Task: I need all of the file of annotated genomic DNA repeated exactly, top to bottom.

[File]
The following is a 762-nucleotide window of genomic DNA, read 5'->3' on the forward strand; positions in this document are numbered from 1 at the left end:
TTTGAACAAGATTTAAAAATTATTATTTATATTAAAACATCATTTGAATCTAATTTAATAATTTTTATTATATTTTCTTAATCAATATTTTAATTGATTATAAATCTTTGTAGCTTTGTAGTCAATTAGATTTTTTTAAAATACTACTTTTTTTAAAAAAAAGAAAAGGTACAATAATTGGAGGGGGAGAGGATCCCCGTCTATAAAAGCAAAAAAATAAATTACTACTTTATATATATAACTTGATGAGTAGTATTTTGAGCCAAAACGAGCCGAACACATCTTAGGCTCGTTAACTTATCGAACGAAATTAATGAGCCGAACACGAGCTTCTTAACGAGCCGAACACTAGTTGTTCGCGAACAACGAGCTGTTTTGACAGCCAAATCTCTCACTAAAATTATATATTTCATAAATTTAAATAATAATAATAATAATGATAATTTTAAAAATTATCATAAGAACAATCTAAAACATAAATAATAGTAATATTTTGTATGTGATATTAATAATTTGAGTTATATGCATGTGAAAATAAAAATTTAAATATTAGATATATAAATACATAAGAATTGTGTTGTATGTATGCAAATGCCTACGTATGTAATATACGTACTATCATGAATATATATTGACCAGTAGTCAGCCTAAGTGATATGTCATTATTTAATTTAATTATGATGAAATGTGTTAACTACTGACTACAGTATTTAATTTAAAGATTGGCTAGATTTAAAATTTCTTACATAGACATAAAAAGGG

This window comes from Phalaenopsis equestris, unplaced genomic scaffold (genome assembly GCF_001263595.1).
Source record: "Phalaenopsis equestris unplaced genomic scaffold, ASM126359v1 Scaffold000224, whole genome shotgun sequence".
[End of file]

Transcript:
The following is a 762-nucleotide window of genomic DNA, read 5'->3' on the forward strand; positions in this document are numbered from 1 at the left end:
TTTGAACAAGATTTAAAAATTATTATTTATATTAAAACATCATTTGAATCTAATTTAATAATTTTTATTATATTTTCTTAATCAATATTTTAATTGATTATAAATCTTTGTAGCTTTGTAGTCAATTAGATTTTTTTAAAATACTACTTTTTTTAAAAAAAAGAAAAGGTACAATAATTGGAGGGGGAGAGGATCCCCGTCTATAAAAGCAAAAAAATAAATTACTACTTTATATATATAACTTGATGAGTAGTATTTTGAGCCAAAACGAGCCGAACACATCTTAGGCTCGTTAACTTATCGAACGAAATTAATGAGCCGAACACGAGCTTCTTAACGAGCCGAACACTAGTTGTTCGCGAACAACGAGCTGTTTTGACAGCCAAATCTCTCACTAAAATTATATATTTCATAAATTTAAATAATAATAATAATAATGATAATTTTAAAAATTATCATAAGAACAATCTAAAACATAAATAATAGTAATATTTTGTATGTGATATTAATAATTTGAGTTATATGCATGTGAAAATAAAAATTTAAATATTAGATATATAAATACATAAGAATTGTGTTGTATGTATGCAAATGCCTACGTATGTAATATACGTACTATCATGAATATATATTGACCAGTAGTCAGCCTAAGTGATATGTCATTATTTAATTTAATTATGATGAAATGTGTTAACTACTGACTACAGTATTTAATTTAAAGATTGGCTAGATTTAAAATTTCTTACATAGACATAAAAAGGG

This window comes from Phalaenopsis equestris, unplaced genomic scaffold (genome assembly GCF_001263595.1).
Source record: "Phalaenopsis equestris unplaced genomic scaffold, ASM126359v1 Scaffold000224, whole genome shotgun sequence".